The Royal College of Physicians, London, administers the examination for the award of the Diploma in Tropical Medicine and Hygiene, to examine and certify physicians who “wish to practice medicine effectively in developing countries.” I recently took the exam, and managed to clear it. This year, I am serving as a Moderator for the students in the Global Health and Humanitarian Medicine course, run by Medecins Sans Frontieres, qualifying which enables one to be eligible to sit for the exam.
Who can take the exam?
According to the eligibility criteria mentioned on the RCP’s website:
Candidates for the Diploma in Tropical Medicine and Hygiene must hold a primary medical qualification recognized by the Royal College of Physicians of London (RCP). The RCP will accept applications from candidates who are in the process of completing, or have completed within the last 5 years, the approved tropical medicine courses in the following locations (which are recognized as appropriate training centers for the examination):
- Glasgow Diploma in Tropical Medicine and Hygiene course
- Sheffield Diploma in Tropical Medicine and Hygiene course
- Oxford University MSc course in International Health and Tropical Medicine
- Liverpool School of Tropical Medicine: DTMH course, MSc in Tropical and Infectious Diseases, or MSc in Tropical Paediatrics
- London School of Hygiene and Tropical Medicine: DTMH course or MSc in Tropical Medicine and International Health
- Médecins Sans Frontières Course in Global Health and Humanitarian Medicine (GHHM)
- ASTMH-approved diploma courses satisfying the requirements for CTropMed.
Confirmation of attendance on one of the appropriate tropical medicine courses (as above), and of proficiency in microscopy (requiring a minimum of 12 hours of microscopy / practical parasitology teaching) within the last 5 years will be required for each candidate before taking the examination.
The examination is marked out of 500 marks. The break up for the marks is as below
Morning Exam Session
100 ‘best of five’ questions to be answered in 3 hours. Of these, 16 will be based on clinical images designed to test the candidate’s knowledge of tropical medicine and hygiene over a wide area. Each question carries 2.5 marks and the whole paper is for 250 marks (50% of total). No negative marks for any answer which is marked incorrectly. After the BOF paper, the lunch break is scheduled, which is usually for about a hour.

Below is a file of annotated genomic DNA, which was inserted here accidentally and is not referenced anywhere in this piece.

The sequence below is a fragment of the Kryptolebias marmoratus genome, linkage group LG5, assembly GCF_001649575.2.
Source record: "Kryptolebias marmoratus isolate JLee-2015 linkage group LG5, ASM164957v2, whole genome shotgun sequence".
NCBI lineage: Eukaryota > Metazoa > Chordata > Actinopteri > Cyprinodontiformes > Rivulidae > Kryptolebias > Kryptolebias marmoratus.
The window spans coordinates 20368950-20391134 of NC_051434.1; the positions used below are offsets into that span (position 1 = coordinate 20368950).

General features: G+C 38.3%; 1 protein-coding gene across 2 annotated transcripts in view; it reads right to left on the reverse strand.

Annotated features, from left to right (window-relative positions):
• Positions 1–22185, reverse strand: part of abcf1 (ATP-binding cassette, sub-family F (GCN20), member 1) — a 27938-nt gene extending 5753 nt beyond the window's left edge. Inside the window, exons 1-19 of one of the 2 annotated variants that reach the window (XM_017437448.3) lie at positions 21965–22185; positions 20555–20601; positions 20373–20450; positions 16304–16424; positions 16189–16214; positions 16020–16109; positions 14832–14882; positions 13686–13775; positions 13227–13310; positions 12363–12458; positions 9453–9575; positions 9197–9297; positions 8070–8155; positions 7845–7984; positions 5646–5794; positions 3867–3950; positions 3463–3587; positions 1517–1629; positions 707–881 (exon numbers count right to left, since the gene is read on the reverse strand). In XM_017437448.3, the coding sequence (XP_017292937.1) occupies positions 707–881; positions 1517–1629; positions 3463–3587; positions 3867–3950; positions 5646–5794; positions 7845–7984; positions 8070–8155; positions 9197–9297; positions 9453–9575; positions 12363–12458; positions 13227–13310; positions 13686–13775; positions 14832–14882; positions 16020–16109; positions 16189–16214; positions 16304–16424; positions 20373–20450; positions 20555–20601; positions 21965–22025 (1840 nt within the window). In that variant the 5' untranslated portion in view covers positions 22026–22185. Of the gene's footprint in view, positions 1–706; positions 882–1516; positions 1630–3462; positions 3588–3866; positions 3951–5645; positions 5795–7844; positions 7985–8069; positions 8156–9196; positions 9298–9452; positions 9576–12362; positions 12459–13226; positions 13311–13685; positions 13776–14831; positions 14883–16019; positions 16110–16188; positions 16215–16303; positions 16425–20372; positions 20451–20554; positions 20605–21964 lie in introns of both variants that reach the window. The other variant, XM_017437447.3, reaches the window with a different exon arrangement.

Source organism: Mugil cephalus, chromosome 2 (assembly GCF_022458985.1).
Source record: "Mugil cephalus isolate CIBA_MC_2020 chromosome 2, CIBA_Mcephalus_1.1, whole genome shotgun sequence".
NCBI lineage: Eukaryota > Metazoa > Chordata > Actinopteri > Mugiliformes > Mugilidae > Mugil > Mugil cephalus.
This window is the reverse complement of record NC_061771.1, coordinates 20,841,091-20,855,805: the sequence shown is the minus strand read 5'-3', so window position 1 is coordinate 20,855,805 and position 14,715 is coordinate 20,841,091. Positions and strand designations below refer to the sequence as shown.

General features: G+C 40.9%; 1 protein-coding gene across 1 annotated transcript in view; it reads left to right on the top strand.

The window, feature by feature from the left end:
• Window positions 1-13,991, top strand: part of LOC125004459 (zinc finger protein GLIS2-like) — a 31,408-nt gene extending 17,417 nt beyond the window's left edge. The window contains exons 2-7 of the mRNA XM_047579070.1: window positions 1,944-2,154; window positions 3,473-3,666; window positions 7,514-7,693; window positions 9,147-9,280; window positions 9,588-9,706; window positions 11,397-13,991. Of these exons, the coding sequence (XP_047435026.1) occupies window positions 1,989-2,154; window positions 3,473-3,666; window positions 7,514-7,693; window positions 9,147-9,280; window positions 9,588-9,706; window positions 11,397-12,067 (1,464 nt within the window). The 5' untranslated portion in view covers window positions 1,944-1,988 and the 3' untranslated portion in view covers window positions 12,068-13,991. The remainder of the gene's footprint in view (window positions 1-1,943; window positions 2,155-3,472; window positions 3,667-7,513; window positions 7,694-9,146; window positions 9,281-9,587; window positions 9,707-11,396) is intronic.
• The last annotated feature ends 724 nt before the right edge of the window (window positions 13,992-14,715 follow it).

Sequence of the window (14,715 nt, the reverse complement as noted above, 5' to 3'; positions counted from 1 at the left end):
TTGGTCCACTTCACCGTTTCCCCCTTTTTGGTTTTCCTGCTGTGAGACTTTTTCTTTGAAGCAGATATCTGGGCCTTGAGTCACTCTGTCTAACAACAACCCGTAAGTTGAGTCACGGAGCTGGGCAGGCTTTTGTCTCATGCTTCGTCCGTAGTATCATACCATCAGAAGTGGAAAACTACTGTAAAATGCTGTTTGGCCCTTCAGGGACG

Afternoon Exam Session
The afternoon exam session is for 2.5 hours and consists of two separate examination papers: Preventive Medicine and Parasitology/Entomology.
The Preventive Medicine short answer paper lasts for 1 hour. The candidate has to choose 5 questions from a total of 10 questions. Each question is valued at 20 marks, and may consist of multiple sub-questions and sub-sub-question, for which additional break-ups in marks will be given. The total value of the paper is 100 marks (20% of total).
The Parasitology/Entomology short answer paper lasts for 1.5 hours. This paper usually takes place after a short break after the Preventive Medicine paper. The paper consists of 50 very short answer questions, carrying a total of 150 marks (30% of total). The questions usually consist of three parts, all inter-related, and often with an image with or without a clinical vignette to go along. The answers need to be inscribed in really small boxes – so there is no space or time for fluff.
Roughly, about 60% marks need to be scored overall, to gain a passing score. In addition, one has to secure passing marks (50%) on the Best of Five paper and the Preventive Medicine+Parasitology/Entomology papers. So, for the afternoon exam sessions, there is some leeway in that if one of them is an utter disaster, one still has a chance to recover from it.
Exam results are declared after 6 weeks or so, and the diploma is sent by ordinary post. So, if your area has iffy postal services, be prepared for a long wait. They do communicate the results by email, and I have been told that the attached attestation that you have passed the exam is credible enough for prospective employers who know the value of the examination.
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Categories: Public Health